Long-Term Fate of Magnetic Particles in Mice: A Comprehensive Study.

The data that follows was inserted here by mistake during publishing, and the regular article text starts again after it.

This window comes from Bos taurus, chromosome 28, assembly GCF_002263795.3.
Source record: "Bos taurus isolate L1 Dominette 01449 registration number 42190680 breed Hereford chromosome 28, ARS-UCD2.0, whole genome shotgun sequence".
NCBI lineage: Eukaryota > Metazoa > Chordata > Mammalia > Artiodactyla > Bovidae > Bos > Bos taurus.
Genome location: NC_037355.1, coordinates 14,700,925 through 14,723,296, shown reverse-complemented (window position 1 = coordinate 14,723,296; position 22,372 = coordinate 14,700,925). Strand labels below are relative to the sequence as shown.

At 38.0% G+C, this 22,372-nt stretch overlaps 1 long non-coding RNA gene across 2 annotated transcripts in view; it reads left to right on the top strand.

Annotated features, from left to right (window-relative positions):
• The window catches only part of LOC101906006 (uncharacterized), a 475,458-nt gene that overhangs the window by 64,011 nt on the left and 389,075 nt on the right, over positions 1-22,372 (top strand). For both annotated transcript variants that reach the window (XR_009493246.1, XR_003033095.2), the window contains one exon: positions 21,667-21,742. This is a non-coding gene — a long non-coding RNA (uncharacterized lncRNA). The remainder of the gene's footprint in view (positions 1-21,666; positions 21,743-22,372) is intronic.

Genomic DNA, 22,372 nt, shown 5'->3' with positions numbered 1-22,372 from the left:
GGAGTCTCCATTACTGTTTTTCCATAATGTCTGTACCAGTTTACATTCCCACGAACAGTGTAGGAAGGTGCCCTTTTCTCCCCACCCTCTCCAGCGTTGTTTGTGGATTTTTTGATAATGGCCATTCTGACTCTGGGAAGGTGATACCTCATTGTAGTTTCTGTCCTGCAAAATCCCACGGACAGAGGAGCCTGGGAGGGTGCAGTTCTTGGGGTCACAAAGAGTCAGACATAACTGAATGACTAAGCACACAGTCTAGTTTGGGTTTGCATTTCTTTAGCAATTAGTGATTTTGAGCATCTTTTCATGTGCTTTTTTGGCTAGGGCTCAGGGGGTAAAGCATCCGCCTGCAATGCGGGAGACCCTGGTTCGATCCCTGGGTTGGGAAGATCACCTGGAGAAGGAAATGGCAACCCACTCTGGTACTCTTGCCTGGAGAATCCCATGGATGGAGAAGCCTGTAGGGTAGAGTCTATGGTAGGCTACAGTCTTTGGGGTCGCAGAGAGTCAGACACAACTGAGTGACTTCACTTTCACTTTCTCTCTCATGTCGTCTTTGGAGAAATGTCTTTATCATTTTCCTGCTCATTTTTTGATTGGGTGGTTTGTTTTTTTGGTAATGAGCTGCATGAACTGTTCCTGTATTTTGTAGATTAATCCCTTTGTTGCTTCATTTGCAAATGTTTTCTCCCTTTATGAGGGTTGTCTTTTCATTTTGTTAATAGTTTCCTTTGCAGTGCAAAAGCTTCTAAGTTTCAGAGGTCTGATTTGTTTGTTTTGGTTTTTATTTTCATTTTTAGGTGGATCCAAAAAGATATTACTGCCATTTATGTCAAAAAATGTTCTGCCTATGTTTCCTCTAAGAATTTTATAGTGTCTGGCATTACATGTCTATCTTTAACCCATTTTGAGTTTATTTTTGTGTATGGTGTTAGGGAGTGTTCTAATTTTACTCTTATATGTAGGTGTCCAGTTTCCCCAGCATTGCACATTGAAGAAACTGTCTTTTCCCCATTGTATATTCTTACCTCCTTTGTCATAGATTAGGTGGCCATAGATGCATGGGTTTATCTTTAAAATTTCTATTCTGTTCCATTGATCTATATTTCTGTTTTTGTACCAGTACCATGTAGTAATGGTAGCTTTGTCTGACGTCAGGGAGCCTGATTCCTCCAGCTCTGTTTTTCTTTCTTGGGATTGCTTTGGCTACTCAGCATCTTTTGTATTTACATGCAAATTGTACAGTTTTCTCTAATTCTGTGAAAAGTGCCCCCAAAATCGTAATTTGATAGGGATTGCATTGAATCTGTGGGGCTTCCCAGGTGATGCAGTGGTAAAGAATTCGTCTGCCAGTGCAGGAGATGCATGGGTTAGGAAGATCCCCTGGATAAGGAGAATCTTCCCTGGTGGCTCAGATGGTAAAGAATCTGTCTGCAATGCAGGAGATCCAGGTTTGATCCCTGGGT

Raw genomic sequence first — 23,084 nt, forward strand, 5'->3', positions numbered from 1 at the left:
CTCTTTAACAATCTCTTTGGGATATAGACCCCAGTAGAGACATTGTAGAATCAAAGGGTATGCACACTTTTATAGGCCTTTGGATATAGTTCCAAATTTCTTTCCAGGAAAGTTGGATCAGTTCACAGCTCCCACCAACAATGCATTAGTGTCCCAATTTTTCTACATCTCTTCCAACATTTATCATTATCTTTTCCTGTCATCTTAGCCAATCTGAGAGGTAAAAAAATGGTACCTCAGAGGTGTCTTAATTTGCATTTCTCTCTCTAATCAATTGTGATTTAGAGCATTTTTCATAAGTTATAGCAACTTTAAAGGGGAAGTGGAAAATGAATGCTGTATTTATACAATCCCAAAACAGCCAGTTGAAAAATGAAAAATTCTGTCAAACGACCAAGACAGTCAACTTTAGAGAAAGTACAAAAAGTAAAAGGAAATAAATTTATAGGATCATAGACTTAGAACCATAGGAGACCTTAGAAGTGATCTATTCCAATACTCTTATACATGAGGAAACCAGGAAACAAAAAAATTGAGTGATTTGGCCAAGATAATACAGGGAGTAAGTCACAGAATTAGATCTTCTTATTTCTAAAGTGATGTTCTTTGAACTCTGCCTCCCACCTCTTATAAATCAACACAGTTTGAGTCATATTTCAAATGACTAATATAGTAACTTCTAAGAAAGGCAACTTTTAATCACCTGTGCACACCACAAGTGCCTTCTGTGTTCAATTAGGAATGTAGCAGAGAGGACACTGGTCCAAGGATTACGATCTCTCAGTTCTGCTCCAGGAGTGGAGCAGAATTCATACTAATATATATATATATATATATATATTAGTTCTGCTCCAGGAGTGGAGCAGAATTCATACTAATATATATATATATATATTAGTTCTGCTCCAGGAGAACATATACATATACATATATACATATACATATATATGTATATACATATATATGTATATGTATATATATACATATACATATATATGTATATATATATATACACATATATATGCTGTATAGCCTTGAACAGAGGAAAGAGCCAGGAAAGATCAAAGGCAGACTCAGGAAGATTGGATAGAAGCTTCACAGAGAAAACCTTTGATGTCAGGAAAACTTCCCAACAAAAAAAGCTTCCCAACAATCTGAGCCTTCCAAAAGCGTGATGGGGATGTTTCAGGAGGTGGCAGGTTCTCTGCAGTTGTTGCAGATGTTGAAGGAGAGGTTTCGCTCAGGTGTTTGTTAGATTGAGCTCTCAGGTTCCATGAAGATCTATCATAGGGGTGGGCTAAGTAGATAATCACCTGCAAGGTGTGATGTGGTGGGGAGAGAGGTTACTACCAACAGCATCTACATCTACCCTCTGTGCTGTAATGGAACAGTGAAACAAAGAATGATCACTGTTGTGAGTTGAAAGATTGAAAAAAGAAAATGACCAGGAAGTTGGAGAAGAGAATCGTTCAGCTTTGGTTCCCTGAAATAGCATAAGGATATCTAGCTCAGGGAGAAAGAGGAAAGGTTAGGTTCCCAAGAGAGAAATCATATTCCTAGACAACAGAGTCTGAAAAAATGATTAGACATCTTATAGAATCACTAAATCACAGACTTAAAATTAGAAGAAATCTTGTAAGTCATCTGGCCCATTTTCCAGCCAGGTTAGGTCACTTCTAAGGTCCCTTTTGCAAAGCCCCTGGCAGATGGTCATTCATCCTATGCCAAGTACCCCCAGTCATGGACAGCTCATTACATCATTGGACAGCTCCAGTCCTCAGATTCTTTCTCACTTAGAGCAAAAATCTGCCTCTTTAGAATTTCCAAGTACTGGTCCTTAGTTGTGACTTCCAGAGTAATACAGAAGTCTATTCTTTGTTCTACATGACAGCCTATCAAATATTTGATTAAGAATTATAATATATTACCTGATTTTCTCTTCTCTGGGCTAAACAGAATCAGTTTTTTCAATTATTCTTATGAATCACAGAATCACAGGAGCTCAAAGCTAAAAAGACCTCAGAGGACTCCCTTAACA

Safe application of nanoparticles in medicine requires full understanding of their pharmacokinetics including catabolism in the organism. However, information about nanoparticle degradation is still scanty due to difficulty of long-term measurements by invasive techniques. Here, we describe a magnetic spectral approach for monitoring of magnetic particle (MP) degradation. The method noninvasiveness has allowed performing of a broad comprehensive study of the 1-year fate of 17 types of iron oxide particles. We show a long-lasting influence of five parameters on the MP degradation half-life: dose, hydrodynamic size, ζ-potential, surface coating, and internal architecture. We observed a slowdown in MP biotransformation with an increase of the injected dose and faster degradation of the particles of a small hydrodynamic size. A comparison of six types of 100 nm particles coated by different hydrophilic polymer shells has shown that the slowest ( = 38 ± 6 days) and the fastest ( = 15 ± 4 days) degradations were achieved with a polyethylene glycol and polyglucuronic acid coatings, respectively. The most significant influence on the MP degradation was due to the internal architecture of the particles as the coverage of magnetic cores with a solid 39 nm polystyrene layer slowed down the half-life of the core-shell MPs from 48 days to more than 1 year. The revealed deeper insights into the particle degradation may facilitate rational design of nano- and microparticles with predictable long-term fate .